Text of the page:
The process of initiating the Otherworld journey will involve the four factors I mentioned earlier, not only Dumbledore’s portrait and Harry’s stag Patronus but two other elements of Celtic myth as well. One, if I’m correct, will allow for the return of a sentimental and endearing favorite character. According to Caitlin Matthews, the journeyer could be “propelled [into the Otherworld] by a variety of different methods, usually sound sources,” one of which was “bird-song.” While there are numerous ways to open a passage to the Otherworld, this one would provide a good reason for Fawkes the phoenix to rejoin the story. We already know Fawkes’ music has the magical ability to affect agents of good and evil differently. I believe either Harry’s loyalty to Dumbledore, instructions from Dumbledore’s portrait, a connection Dumbledore and Fawkes have that transcends even death, or some combination of these, will call Fawkes back to Hogwarts in order to open a doorway into the Otherworld for Harry.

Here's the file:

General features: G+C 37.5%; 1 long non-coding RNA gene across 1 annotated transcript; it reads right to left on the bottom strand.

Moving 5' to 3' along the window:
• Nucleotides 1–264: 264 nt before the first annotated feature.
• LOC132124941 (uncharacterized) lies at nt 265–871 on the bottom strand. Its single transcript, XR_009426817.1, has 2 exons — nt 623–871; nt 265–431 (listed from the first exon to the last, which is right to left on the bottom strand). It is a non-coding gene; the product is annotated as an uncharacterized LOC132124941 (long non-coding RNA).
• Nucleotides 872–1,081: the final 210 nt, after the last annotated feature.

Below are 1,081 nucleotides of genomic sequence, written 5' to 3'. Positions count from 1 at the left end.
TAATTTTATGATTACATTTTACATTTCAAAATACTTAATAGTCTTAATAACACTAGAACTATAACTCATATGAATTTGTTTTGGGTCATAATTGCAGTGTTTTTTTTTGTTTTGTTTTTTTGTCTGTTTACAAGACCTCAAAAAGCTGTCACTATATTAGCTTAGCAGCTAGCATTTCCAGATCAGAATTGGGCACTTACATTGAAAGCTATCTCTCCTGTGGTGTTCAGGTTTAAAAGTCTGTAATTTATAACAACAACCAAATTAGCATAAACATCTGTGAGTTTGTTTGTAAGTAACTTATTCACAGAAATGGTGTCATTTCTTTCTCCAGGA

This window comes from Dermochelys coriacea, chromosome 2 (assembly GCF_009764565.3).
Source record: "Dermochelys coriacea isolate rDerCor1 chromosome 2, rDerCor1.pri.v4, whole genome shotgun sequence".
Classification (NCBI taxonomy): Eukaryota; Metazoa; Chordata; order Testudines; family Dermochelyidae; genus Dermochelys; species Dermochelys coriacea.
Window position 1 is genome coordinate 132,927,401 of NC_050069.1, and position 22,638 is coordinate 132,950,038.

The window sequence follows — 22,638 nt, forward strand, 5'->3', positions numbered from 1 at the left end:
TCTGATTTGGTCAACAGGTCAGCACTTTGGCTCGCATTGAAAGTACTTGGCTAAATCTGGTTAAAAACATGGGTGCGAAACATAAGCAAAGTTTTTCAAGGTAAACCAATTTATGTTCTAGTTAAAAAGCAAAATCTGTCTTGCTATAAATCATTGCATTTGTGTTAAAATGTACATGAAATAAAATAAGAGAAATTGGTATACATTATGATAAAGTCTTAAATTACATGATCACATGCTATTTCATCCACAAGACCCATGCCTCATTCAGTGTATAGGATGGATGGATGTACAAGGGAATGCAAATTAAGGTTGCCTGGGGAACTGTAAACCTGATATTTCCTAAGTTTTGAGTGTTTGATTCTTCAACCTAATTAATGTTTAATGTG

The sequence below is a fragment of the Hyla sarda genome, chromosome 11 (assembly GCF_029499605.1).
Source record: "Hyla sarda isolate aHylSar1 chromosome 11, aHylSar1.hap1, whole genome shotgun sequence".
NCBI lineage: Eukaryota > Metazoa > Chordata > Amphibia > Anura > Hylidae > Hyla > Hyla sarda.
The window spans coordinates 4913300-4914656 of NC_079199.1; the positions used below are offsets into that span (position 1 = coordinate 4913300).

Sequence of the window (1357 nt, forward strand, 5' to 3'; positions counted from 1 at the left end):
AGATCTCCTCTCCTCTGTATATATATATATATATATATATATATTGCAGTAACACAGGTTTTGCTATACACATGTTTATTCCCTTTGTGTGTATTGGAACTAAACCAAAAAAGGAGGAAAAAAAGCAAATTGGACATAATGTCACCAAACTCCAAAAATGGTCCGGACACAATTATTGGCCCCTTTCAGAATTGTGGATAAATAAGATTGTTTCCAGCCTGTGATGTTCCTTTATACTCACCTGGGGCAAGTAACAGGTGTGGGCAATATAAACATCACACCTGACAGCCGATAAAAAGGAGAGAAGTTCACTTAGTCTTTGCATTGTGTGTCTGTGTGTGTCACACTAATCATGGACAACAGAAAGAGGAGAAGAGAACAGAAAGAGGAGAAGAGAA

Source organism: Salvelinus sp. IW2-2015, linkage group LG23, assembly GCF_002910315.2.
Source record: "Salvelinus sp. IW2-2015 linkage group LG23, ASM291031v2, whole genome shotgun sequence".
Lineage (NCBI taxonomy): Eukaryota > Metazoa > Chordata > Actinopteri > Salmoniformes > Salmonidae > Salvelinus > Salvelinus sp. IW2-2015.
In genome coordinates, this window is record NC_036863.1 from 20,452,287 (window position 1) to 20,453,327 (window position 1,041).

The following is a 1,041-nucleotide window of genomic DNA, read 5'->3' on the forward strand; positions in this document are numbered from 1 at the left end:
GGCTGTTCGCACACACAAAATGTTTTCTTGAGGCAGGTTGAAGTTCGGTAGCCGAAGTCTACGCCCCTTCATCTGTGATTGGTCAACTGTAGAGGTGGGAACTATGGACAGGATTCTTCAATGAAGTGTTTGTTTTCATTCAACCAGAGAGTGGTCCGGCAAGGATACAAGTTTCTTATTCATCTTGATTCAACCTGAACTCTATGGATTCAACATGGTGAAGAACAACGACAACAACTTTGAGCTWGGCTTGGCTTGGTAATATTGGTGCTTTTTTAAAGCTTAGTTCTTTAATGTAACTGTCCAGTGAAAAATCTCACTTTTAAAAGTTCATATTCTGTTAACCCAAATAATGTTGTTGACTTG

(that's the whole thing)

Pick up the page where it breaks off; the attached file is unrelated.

Why do I feel Harry’s actual journey will begin at Hogwarts? Because of the second of those other elements of Celtic myth: Hogwarts is where Dumbledore is buried. Once again according to Caitlin Matthews, consulting the ancestors “…was best pursued near their earthly resting place.” And Whitsel states that “Cernunnos may appear to his mystics at graveyards and near tombs.” Something else Whitsel says illustrates, to me anyway, one of the most amazing parallels between Celtic myth and the Potterverse. He says (and you’re not going to believe this… I know I didn’t) that one of “the best places for such apparitions… is a site of a single burial off in the woods or near a body of water…” And where exactly is Dumbledore’s lone White Tomb? Where did he himself likely request that it be placed? Well, we know he specifically requested burial somewhere in the Hogwarts grounds, unlike any previous Headmaster, so who’s to say he didn’t ask that it definitely be a lakefront site?
I believe portrait-Dumbledore will instruct Harry to wait beside his White Tomb, likely at dusk or dawn – the most magically powerful times of the day in Celtic belief – and possibly on one of the most magical days of the year, of which there are several. The most powerful would be Halloween, the last day of the Celtic year and the night when The Veil is at its thinnest. However, this doesn’t fit particularly well with the timeline presented in Harry Potter books. More likely, Halloween may be the first time Harry goes to speak with portrait-Dumbledore for general advice. (Even if Harry doesn’t return for classes in Book 7, I’d love to see him visit his friends and the ghosts, perhaps for that awesome yearly Halloween feast.)